The second risk management push affecting our water treatment clients is coming from building owners and managers. While the requirements are not as exotic as the XCU Exclusion above, they do affect the cost of our clients’ doing business. Building owners and managers are requiring higher liability limits from water treatment specialists and stronger insurance companies standing behind the policies. The most frequent demand for liability limits is a minimum of $5 million per occurrence. This can mean that an average water treatment business might be compelled to buy an additional $4 million in excess liability insurance to go on the job site. Some larger complexes are requiring total liability limits of $10 million. They are also demanding that the insurance company providing coverage must have an A.M. Best rating of A-VII or better. The VII measures the policyholders’ surplus or surplus of the carrier. A rating of VII means that the company has a surplus of between $50m and $100 million. Generally, owners or risk managers will not accept an insurer with less than $50m – $100m policyholders’ surplus.

Fifth, some insurance companies offer assistance to their insured businesses with loss control inspections. While some policyholders might look at the inspections as a nosy intrusion into their business, they are actually there to help the insured prevent losses. While the inspector is making the inspection for the insurance company, the inspection report, with any suggestions for loss mitigation, is also given to the policyholder. Such simple things as storing oily cloths in a confined area, extension cords on the floor running across a hallway or foot traffic area, safety shields missing from grinding or milling machinery, lack of forklift training, patterns of repetitive motion injuries and company drivers with DUI records are some common inspection observations. If the insured works with the inspection information to make corrections, many potential claims will be eliminated. When compliance is shown, underwriters tend to give risk management premium credits to the insured on the next renewal. Following the inspection recommendations assists the insured. Injuries to friends, employees and clients are avoided and property loss is greatly reduced. It is a win – win situation.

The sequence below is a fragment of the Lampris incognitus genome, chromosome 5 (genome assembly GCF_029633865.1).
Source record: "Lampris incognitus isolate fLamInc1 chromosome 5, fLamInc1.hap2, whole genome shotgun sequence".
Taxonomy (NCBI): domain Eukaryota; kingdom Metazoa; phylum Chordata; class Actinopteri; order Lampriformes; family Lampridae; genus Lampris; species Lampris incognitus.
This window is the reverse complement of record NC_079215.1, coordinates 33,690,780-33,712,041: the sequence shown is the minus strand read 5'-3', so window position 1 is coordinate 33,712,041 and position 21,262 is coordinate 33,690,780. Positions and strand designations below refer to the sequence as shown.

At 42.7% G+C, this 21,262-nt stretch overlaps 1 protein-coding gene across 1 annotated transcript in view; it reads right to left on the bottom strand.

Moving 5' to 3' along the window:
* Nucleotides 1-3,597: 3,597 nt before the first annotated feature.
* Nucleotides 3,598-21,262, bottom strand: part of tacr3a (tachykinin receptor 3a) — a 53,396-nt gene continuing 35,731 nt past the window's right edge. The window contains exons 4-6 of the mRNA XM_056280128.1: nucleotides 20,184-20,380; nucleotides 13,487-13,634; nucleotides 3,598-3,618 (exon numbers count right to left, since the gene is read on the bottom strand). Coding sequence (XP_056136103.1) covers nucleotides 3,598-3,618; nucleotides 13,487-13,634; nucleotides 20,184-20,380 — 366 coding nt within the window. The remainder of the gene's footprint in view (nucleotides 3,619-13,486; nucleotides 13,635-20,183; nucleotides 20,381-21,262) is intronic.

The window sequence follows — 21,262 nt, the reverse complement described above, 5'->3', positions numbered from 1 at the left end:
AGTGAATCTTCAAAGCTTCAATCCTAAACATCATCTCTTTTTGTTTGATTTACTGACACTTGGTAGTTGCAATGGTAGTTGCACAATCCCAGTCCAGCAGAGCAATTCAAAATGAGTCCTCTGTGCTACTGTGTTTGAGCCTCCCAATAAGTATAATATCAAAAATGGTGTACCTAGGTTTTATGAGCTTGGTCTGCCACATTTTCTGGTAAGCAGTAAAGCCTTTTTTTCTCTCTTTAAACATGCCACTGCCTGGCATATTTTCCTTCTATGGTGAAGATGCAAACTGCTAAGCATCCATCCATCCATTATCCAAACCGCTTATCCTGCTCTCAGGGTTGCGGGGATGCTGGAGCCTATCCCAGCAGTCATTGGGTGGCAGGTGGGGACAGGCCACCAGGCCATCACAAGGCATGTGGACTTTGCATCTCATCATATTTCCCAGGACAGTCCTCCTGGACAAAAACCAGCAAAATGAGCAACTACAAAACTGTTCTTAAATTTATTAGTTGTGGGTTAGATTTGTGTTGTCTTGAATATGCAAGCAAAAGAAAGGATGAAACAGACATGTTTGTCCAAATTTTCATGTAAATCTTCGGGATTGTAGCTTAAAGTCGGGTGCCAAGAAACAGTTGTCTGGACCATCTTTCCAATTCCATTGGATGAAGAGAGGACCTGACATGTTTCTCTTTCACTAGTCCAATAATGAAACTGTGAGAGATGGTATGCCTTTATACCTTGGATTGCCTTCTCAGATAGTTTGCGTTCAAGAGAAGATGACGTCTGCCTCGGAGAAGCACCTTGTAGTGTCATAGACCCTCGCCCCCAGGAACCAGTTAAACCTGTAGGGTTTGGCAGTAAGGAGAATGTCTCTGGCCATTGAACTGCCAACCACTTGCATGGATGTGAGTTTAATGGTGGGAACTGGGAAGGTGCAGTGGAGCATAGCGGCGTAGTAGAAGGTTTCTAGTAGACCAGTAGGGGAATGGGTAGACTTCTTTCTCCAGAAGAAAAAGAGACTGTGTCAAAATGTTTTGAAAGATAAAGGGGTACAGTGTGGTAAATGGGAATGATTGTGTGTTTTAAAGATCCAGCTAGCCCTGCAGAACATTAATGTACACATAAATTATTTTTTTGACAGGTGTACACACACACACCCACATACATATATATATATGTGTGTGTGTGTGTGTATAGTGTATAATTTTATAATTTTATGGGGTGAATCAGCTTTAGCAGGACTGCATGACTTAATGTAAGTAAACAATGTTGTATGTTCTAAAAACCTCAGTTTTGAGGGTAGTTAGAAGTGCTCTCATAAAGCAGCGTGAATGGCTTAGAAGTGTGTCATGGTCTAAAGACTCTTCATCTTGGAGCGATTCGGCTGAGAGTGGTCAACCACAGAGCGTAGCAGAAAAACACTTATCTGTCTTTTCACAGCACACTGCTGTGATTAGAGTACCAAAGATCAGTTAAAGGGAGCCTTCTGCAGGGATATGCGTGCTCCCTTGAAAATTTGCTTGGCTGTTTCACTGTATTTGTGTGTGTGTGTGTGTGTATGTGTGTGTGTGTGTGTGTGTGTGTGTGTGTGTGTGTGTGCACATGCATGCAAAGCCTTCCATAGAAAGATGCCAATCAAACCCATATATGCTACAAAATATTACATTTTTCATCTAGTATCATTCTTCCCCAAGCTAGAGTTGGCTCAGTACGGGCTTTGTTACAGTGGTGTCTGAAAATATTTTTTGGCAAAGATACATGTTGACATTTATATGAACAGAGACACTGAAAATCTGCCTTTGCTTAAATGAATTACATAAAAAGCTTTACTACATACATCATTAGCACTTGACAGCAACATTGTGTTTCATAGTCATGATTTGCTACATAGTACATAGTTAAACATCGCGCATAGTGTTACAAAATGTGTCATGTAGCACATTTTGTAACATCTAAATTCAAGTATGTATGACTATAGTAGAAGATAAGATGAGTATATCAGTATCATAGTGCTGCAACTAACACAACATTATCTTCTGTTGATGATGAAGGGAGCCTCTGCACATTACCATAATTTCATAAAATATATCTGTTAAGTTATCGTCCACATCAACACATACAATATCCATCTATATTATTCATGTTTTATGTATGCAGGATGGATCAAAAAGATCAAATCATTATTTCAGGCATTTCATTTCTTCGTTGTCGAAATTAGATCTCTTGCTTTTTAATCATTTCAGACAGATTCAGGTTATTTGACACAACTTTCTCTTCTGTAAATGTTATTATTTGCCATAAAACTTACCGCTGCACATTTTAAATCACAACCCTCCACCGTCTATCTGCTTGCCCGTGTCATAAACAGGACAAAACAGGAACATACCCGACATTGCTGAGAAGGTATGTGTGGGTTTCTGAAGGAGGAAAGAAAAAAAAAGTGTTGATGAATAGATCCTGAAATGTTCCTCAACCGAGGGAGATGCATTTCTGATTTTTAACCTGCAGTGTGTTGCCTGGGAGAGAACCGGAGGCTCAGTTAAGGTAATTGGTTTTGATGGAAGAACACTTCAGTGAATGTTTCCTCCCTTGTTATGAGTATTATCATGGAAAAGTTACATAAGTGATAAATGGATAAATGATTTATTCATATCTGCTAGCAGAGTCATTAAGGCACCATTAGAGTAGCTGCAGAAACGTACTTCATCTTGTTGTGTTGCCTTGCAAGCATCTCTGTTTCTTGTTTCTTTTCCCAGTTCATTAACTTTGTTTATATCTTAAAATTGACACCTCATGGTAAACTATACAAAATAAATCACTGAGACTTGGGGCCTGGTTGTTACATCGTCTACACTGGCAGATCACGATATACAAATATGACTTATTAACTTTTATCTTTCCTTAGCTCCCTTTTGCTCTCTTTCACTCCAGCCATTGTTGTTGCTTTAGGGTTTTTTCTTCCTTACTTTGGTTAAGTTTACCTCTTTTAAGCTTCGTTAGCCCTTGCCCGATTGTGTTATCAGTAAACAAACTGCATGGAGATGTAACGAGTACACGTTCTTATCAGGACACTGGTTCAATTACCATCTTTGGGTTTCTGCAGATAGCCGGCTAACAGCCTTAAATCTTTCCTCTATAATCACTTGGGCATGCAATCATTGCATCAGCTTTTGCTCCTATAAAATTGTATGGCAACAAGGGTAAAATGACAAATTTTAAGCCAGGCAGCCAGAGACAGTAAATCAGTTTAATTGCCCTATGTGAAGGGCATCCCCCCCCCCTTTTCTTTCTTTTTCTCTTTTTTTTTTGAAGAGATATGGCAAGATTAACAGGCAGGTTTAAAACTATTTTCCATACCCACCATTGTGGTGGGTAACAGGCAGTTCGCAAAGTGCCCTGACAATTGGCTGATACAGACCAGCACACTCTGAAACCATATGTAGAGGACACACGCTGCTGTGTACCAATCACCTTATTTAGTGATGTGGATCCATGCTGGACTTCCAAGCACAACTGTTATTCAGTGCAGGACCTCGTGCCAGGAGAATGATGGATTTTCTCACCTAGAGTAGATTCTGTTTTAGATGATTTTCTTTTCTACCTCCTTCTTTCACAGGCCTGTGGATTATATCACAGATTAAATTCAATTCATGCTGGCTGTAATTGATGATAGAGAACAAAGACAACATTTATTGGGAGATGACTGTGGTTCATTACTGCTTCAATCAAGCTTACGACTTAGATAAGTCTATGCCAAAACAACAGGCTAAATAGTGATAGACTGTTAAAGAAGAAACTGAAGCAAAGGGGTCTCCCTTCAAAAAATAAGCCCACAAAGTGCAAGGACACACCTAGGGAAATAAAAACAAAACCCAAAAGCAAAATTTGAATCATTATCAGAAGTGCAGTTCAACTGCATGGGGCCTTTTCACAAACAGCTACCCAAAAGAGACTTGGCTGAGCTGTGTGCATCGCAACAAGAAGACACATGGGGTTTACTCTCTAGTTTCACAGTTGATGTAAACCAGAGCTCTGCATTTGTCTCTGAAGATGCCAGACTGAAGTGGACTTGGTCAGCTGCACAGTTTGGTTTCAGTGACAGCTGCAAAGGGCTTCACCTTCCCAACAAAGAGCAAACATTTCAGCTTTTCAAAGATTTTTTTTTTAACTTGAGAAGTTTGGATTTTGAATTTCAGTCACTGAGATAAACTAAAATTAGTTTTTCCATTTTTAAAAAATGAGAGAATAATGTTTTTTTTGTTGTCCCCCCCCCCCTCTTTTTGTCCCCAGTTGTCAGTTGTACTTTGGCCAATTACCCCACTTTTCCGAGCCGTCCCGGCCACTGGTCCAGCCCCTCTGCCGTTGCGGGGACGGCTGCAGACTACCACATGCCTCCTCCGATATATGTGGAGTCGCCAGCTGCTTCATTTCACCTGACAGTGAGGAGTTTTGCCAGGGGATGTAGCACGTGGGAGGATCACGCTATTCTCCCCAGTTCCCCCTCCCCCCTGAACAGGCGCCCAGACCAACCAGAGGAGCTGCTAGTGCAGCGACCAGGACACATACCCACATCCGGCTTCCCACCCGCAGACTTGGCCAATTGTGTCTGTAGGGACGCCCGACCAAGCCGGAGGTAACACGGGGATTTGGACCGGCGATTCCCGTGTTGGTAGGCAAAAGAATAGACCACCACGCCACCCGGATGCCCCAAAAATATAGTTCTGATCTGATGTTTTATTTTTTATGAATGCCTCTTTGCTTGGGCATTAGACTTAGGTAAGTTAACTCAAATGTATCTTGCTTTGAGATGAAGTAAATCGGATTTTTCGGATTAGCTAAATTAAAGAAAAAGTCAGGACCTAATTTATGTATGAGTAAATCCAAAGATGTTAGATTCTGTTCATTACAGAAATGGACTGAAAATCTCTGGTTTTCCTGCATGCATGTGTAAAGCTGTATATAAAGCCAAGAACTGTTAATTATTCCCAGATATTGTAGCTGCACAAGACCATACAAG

About the author
Donald Cleveland is the President and chief underwriter for WaterColor Management (WCM) a Managing General Underwriting agency and Coverholder with Lloyds of London. He has served in that capacity since 2012. Prior to his activity with WCM, Cleveland served as the Manager of the Special Risks and Professional Liability Divisions of the Florida Branch of Meadowbrook Insurance Company. He also served as the Director of Risk Management for the Largest Public Construction Authority in the United States, and managed the risk on approximately $1 billion in construction each year for nine years and $58.5 billion in project finance during the same period. Questions about this article or other related issues can be directed to Donald Cleveland at WaterColor Management by telephone at (256) 260- 0412 or by email at don@watercolormanagement.com.